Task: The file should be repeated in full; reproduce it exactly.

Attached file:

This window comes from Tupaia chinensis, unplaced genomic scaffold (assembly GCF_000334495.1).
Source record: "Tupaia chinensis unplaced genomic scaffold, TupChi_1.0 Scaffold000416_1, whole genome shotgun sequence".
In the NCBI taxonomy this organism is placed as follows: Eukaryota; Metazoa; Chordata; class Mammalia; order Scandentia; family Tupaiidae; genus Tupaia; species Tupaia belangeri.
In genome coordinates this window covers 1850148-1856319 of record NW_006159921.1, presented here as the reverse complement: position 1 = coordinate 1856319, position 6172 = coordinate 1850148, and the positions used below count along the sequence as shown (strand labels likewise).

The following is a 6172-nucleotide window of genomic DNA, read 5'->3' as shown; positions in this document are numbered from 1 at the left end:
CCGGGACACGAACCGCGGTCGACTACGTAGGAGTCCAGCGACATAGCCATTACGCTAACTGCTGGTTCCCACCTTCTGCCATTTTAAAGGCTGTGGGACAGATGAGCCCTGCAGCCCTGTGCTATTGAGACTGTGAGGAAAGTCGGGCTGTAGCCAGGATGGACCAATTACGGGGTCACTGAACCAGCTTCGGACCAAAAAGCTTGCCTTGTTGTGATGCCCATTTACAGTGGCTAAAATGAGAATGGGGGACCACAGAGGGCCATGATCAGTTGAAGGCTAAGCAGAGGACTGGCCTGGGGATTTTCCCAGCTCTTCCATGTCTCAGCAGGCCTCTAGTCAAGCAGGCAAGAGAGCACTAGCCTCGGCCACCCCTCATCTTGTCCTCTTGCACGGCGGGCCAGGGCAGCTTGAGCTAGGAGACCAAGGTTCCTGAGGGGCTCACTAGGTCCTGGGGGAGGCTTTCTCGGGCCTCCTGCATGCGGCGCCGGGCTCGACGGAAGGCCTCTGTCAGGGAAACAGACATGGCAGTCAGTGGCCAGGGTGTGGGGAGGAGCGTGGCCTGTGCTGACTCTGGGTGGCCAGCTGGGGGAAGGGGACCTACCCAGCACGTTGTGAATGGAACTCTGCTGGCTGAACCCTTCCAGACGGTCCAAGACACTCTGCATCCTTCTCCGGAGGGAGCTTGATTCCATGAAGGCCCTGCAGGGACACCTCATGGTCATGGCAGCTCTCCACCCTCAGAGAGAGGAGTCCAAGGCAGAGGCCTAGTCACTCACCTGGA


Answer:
This window comes from Tupaia chinensis, unplaced genomic scaffold (assembly GCF_000334495.1).
Source record: "Tupaia chinensis unplaced genomic scaffold, TupChi_1.0 Scaffold000416_1, whole genome shotgun sequence".
In the NCBI taxonomy this organism is placed as follows: Eukaryota; Metazoa; Chordata; class Mammalia; order Scandentia; family Tupaiidae; genus Tupaia; species Tupaia belangeri.
In genome coordinates this window covers 1850148-1856319 of record NW_006159921.1, presented here as the reverse complement: position 1 = coordinate 1856319, position 6172 = coordinate 1850148, and the positions used below count along the sequence as shown (strand labels likewise).

The following is a 6172-nucleotide window of genomic DNA, read 5'->3' as shown; positions in this document are numbered from 1 at the left end:
CCGGGACACGAACCGCGGTCGACTACGTAGGAGTCCAGCGACATAGCCATTACGCTAACTGCTGGTTCCCACCTTCTGCCATTTTAAAGGCTGTGGGACAGATGAGCCCTGCAGCCCTGTGCTATTGAGACTGTGAGGAAAGTCGGGCTGTAGCCAGGATGGACCAATTACGGGGTCACTGAACCAGCTTCGGACCAAAAAGCTTGCCTTGTTGTGATGCCCATTTACAGTGGCTAAAATGAGAATGGGGGACCACAGAGGGCCATGATCAGTTGAAGGCTAAGCAGAGGACTGGCCTGGGGATTTTCCCAGCTCTTCCATGTCTCAGCAGGCCTCTAGTCAAGCAGGCAAGAGAGCACTAGCCTCGGCCACCCCTCATCTTGTCCTCTTGCACGGCGGGCCAGGGCAGCTTGAGCTAGGAGACCAAGGTTCCTGAGGGGCTCACTAGGTCCTGGGGGAGGCTTTCTCGGGCCTCCTGCATGCGGCGCCGGGCTCGACGGAAGGCCTCTGTCAGGGAAACAGACATGGCAGTCAGTGGCCAGGGTGTGGGGAGGAGCGTGGCCTGTGCTGACTCTGGGTGGCCAGCTGGGGGAAGGGGACCTACCCAGCACGTTGTGAATGGAACTCTGCTGGCTGAACCCTTCCAGACGGTCCAAGACACTCTGCATCCTTCTCCGGAGGGAGCTTGATTCCATGAAGGCCCTGCAGGGACACCTCATGGTCATGGCAGCTCTCCACCCTCAGAGAGAGGAGTCCAAGGCAGAGGCCTAGTCACTCACCTGGA